Each row has two cupholders (yup, even in the VTi-L's back seats) there are small bottle holders in the rear doors and bigger ones up front.
The centre console storage bin is excellent – you can configure it several ways.
The lock and go function is excellent, too – walk two metres away from the car for more than two seconds and it will lock itself. You only have to touch the handle to unlock it again.
Now we’re talking. The X1 uses the same the platform as the BMW 2 Series Active Tourer which is a mini people mover and inherits many of its good practicality points. That’s one of the reasons why the X1 has more head and legroom in the front and back than an X3.
Even at 191cm tall I can sit behind my driving position with about 30mm knee room to spare and could wear a top hat at the same time.
Okay, boot space dimensions. The X1’s cargo capacity falls short of the X3’s by 45 litres at 505 litres, but that’s 35 litres more than the boot size of the X2. A Merc GLA has far less boot space at 421 litres, and the Audi Q3’s luggage capacity is 460 litres.
Storage throughout the cabin is great with two cupholders in the back and two up front, large bottle holders in the doors, fold-out storage in the back row and a tray under the centre armrest in the front.
If you have small children or you’re not the gymnast you used to be you’ll like the ride height of the X1 – it’s not sky-high like many large SUVs and you’re not sitting on the ground; you almost walk in and shut the door.
Price and features
Prices have gone up… and down, depending on which grade of CR-V we're talking about. The entry-level VTi lists for $30,690 (a $900 increase), the front-wheel drive (FWD) VTi-S above it is $33,290 (a $1000 jump) while the all-wheel drive is $35,490 (up $200). The VTi-L has dropped by $300 to $38,990 and the top-of-the-range VTi-LX is down $1500 at $44,290.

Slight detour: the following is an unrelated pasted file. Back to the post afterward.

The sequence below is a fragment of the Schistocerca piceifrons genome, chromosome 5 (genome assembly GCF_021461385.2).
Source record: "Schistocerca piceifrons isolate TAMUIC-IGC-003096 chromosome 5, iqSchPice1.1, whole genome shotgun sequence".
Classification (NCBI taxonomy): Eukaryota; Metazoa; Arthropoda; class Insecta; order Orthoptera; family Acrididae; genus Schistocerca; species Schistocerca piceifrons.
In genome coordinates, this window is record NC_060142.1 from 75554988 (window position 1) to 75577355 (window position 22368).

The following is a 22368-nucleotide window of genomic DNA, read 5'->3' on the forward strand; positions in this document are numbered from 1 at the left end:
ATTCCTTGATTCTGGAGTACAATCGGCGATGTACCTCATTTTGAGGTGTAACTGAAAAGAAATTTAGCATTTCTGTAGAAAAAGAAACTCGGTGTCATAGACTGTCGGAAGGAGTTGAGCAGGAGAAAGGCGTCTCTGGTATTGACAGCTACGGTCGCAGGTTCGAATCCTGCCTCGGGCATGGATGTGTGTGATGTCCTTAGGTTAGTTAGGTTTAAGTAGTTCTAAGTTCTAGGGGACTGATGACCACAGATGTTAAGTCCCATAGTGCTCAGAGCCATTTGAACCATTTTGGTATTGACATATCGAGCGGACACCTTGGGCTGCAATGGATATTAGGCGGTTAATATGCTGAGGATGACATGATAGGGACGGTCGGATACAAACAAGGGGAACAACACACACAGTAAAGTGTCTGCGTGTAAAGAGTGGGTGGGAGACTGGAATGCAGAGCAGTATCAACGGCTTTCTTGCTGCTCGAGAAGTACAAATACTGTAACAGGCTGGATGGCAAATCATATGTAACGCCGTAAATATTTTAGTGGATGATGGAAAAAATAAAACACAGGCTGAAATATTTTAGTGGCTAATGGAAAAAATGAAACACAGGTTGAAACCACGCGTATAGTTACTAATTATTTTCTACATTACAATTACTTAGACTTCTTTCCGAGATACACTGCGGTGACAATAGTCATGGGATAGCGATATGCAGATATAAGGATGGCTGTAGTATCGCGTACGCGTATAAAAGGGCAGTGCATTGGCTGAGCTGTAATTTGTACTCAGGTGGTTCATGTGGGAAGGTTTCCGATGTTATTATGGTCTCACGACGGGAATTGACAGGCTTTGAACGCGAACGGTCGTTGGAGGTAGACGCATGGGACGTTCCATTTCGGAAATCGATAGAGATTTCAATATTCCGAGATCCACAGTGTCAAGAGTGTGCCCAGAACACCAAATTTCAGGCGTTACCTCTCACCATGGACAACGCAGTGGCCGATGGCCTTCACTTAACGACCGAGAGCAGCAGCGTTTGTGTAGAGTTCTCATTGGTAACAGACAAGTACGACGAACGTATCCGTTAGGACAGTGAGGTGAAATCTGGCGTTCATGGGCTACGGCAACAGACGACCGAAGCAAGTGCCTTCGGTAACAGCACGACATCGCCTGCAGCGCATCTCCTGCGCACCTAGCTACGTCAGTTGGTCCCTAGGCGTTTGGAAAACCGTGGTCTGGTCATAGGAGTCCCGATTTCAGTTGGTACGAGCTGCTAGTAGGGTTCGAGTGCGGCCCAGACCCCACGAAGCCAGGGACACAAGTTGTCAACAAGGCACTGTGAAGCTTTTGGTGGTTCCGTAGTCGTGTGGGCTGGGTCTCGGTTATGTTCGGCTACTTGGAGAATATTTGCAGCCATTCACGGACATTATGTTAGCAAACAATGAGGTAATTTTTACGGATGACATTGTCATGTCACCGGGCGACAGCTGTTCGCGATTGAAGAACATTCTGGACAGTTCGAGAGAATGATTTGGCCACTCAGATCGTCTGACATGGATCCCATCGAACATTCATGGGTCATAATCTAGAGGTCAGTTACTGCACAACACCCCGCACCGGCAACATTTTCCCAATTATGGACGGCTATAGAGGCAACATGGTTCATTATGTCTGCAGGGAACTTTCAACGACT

Honda says it's added between $2600-$4350 of value across the range with this new model, which sounds awfully nice of them, and going by the healthy standard features list, and in comparison to its rivals such as the Mazda CX-5, Nissan X-Trail, and Toyota RAV4, the value for money is good.
Standard on the base-spec VTi is a 7.0-inch touchscreen with Apple CarPlay and Android Auto, multi-angle reversing camera, Bluetooth connectivity, an eight-speaker sound system, dual-zone climate control, 17-inch alloy wheels, push-button ignition and proximity unlocking.
Stepping up to the VTi-S adds front and rear parking sensors, power tailgate and 18-inch alloy wheels.
The VTi-L is the FWD seven-seater and gets all of the VTi-S's features and adds a panoramic sunroof, auto wipers, and heated front seats with the driver's being power adjustable.
King of the range is the VTi-LX, which picks up all the VTi-L's gear and adds leather-appointed seats, LED headlights, tinted windows and an advanced safety equipment package which includes AEB.